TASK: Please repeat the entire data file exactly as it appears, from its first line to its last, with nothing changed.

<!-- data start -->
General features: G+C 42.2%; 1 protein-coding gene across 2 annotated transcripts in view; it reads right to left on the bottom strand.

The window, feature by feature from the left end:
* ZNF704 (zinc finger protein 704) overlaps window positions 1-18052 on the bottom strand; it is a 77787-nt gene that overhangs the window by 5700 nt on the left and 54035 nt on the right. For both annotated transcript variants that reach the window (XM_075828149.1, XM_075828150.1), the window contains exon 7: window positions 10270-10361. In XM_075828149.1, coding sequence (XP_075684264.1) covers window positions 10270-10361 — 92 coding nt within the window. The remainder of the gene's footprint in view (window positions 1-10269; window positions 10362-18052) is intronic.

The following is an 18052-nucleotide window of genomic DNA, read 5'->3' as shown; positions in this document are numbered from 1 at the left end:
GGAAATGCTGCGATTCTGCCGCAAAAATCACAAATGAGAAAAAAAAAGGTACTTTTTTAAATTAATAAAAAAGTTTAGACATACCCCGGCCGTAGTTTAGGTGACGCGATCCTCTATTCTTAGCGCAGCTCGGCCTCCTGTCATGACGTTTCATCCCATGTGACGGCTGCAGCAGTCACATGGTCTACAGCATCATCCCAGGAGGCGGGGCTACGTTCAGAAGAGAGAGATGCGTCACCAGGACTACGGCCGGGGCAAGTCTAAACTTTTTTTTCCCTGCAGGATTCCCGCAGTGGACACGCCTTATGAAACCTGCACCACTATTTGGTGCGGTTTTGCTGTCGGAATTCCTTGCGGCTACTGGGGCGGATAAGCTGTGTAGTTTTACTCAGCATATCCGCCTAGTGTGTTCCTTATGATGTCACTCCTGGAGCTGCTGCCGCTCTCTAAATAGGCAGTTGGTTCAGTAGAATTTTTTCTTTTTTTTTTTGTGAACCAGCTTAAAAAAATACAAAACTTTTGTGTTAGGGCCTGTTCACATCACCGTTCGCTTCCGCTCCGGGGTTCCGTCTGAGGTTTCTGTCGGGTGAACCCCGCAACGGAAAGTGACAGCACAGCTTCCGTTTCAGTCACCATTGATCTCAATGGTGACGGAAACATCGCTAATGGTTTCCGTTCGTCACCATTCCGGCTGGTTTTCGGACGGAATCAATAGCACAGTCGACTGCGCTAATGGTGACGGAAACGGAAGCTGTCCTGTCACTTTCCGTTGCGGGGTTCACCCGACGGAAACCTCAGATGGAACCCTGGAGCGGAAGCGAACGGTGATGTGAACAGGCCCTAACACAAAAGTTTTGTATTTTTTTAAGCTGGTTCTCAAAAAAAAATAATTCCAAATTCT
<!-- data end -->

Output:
General features: G+C 42.2%; 1 protein-coding gene across 2 annotated transcripts in view; it reads right to left on the bottom strand.

The window, feature by feature from the left end:
* ZNF704 (zinc finger protein 704) overlaps window positions 1-18052 on the bottom strand; it is a 77787-nt gene that overhangs the window by 5700 nt on the left and 54035 nt on the right. For both annotated transcript variants that reach the window (XM_075828149.1, XM_075828150.1), the window contains exon 7: window positions 10270-10361. In XM_075828149.1, coding sequence (XP_075684264.1) covers window positions 10270-10361 — 92 coding nt within the window. The remainder of the gene's footprint in view (window positions 1-10269; window positions 10362-18052) is intronic.

The following is an 18052-nucleotide window of genomic DNA, read 5'->3' as shown; positions in this document are numbered from 1 at the left end:
GGAAATGCTGCGATTCTGCCGCAAAAATCACAAATGAGAAAAAAAAAGGTACTTTTTTAAATTAATAAAAAAGTTTAGACATACCCCGGCCGTAGTTTAGGTGACGCGATCCTCTATTCTTAGCGCAGCTCGGCCTCCTGTCATGACGTTTCATCCCATGTGACGGCTGCAGCAGTCACATGGTCTACAGCATCATCCCAGGAGGCGGGGCTACGTTCAGAAGAGAGAGATGCGTCACCAGGACTACGGCCGGGGCAAGTCTAAACTTTTTTTTCCCTGCAGGATTCCCGCAGTGGACACGCCTTATGAAACCTGCACCACTATTTGGTGCGGTTTTGCTGTCGGAATTCCTTGCGGCTACTGGGGCGGATAAGCTGTGTAGTTTTACTCAGCATATCCGCCTAGTGTGTTCCTTATGATGTCACTCCTGGAGCTGCTGCCGCTCTCTAAATAGGCAGTTGGTTCAGTAGAATTTTTTCTTTTTTTTTTTGTGAACCAGCTTAAAAAAATACAAAACTTTTGTGTTAGGGCCTGTTCACATCACCGTTCGCTTCCGCTCCGGGGTTCCGTCTGAGGTTTCTGTCGGGTGAACCCCGCAACGGAAAGTGACAGCACAGCTTCCGTTTCAGTCACCATTGATCTCAATGGTGACGGAAACATCGCTAATGGTTTCCGTTCGTCACCATTCCGGCTGGTTTTCGGACGGAATCAATAGCACAGTCGACTGCGCTAATGGTGACGGAAACGGAAGCTGTCCTGTCACTTTCCGTTGCGGGGTTCACCCGACGGAAACCTCAGATGGAACCCTGGAGCGGAAGCGAACGGTGATGTGAACAGGCCCTAACACAAAAGTTTTGTATTTTTTTAAGCTGGTTCTCAAAAAAAAATAATTCCAAATTCT